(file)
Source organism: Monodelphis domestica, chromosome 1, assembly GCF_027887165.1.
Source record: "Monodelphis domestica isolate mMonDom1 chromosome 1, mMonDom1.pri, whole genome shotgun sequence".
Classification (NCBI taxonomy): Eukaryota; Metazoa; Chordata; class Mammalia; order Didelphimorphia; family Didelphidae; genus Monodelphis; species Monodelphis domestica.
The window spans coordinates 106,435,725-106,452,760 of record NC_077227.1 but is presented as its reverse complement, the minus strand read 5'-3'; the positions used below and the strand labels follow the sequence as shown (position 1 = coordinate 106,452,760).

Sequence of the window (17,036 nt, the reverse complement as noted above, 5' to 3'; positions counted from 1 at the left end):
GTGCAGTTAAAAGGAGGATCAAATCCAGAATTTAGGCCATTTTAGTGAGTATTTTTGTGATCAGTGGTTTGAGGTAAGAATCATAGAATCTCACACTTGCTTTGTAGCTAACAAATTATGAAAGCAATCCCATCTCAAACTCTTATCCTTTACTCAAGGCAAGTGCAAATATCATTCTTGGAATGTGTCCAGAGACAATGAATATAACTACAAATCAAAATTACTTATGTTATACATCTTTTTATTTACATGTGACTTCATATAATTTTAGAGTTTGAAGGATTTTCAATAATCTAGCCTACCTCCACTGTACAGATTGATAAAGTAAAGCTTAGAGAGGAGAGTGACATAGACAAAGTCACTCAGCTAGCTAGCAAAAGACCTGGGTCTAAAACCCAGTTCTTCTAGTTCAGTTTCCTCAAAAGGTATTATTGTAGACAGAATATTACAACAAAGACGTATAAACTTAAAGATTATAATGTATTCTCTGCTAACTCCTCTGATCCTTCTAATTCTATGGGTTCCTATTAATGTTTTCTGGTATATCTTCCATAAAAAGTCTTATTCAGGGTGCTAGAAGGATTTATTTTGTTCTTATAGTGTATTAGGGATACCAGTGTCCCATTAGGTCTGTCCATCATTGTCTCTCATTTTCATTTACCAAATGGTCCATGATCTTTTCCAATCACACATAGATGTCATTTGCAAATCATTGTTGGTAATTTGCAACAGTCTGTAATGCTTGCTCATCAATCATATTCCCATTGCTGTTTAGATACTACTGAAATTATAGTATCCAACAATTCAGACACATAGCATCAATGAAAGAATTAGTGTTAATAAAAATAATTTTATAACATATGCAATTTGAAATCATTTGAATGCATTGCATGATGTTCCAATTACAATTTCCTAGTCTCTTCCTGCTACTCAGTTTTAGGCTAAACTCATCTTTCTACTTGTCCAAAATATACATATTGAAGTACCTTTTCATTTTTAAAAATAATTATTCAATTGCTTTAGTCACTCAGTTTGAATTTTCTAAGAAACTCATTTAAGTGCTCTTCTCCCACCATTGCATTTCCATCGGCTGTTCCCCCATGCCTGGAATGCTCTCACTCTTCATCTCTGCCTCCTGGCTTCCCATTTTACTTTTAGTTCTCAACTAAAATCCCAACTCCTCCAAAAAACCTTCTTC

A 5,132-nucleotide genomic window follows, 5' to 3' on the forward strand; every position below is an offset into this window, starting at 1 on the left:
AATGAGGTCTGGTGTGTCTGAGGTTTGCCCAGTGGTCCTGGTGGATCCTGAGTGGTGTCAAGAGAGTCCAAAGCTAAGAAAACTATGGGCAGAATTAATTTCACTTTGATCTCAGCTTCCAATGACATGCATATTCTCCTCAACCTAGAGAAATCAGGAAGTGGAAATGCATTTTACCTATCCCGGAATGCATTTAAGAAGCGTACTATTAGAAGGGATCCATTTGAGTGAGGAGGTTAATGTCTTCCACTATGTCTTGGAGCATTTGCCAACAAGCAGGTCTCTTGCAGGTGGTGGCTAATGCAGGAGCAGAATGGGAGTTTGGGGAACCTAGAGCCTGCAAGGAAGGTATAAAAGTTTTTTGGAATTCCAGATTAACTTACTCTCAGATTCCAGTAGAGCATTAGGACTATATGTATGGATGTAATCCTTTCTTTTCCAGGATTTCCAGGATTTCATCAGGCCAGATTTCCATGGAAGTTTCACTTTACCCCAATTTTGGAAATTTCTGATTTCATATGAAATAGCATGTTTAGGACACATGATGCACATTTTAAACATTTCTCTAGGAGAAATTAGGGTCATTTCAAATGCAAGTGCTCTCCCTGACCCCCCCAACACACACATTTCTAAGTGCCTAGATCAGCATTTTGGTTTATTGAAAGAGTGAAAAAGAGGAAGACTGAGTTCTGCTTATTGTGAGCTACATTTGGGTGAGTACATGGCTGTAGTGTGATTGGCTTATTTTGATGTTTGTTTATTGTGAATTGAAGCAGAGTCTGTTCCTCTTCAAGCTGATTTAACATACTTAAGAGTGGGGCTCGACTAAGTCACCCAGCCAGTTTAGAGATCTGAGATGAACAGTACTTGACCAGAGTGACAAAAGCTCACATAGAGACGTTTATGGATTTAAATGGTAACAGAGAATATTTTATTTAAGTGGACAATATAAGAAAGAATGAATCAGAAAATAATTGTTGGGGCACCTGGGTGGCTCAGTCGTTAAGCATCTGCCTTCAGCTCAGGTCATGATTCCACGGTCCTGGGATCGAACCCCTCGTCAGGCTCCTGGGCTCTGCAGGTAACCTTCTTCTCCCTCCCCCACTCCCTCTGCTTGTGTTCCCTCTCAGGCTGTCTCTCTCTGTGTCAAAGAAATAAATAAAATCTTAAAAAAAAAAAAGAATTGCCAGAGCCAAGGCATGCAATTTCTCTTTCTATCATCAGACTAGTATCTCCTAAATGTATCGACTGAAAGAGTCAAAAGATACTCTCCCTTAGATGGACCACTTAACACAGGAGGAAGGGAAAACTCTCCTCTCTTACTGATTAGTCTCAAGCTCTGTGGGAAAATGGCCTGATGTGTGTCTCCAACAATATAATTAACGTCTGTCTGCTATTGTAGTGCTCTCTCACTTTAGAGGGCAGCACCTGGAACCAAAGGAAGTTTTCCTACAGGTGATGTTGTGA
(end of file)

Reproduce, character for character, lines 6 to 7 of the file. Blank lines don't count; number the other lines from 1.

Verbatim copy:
GTGCAGTTAAAAGGAGGATCAAATCCAGAATTTAGGCCATTTTAGTGAGTATTTTTGTGATCAGTGGTTTGAGGTAAGAATCATAGAATCTCACACTTGCTTTGTAGCTAACAAATTATGAAAGCAATCCCATCTCAAACTCTTATCCTTTACTCAAGGCAAGTGCAAATATCATTCTTGGAATGTGTCCAGAGACAATGAATATAACTACAAATCAAAATTACTTATGTTATACATCTTTTTATTTACATGTGACTTCATATAATTTTAGAGTTTGAAGGATTTTCAATAATCTAGCCTACCTCCACTGTACAGATTGATAAAGTAAAGCTTAGAGAGGAGAGTGACATAGACAAAGTCACTCAGCTAGCTAGCAAAAGACCTGGGTCTAAAACCCAGTTCTTCTAGTTCAGTTTCCTCAAAAGGTATTATTGTAGACAGAATATTACAACAAAGACGTATAAACTTAAAGATTATAATGTATTCTCTGCTAACTCCTCTGATCCTTCTAATTCTATGGGTTCCTATTAATGTTTTCTGGTATATCTTCCATAAAAAGTCTTATTCAGGGTGCTAGAAGGATTTATTTTGTTCTTATAGTGTATTAGGGATACCAGTGTCCCATTAGGTCTGTCCATCATTGTCTCTCATTTTCATTTACCAAATGGTCCATGATCTTTTCCAATCACACATAGATGTCATTTGCAAATCATTGTTGGTAATTTGCAACAGTCTGTAATGCTTGCTCATCAATCATATTCCCATTGCTGTTTAGATACTACTGAAATTATAGTATCCAACAATTCAGACACATAGCATCAATGAAAGAATTAGTGTTAATAAAAATAATTTTATAACATATGCAATTTGAAATCATTTGAATGCATTGCATGATGTTCCAATTACAATTTCCTAGTCTCTTCCTGCTACTCAGTTTTAGGCTAAACTCATCTTTCTACTTGTCCAAAATATACATATTGAAGTACCTTTTCATTTTTAAAAATAATTATTCAATTGCTTTAGTCACTCAGTTTGAATTTTCTAAGAAACTCATTTAAGTGCTCTTCTCCCACCATTGCATTTCCATCGGCTGTTCCCCCATGCCTGGAATGCTCTCACTCTTCATCTCTGCCTCCTGGCTTCCCATTTTACTTTTAGTTCTCAACTAAAATCCCAACTCCTCCAAAAAACCTTCTTC

A 5,132-nucleotide genomic window follows, 5' to 3' on the forward strand; every position below is an offset into this window, starting at 1 on the left: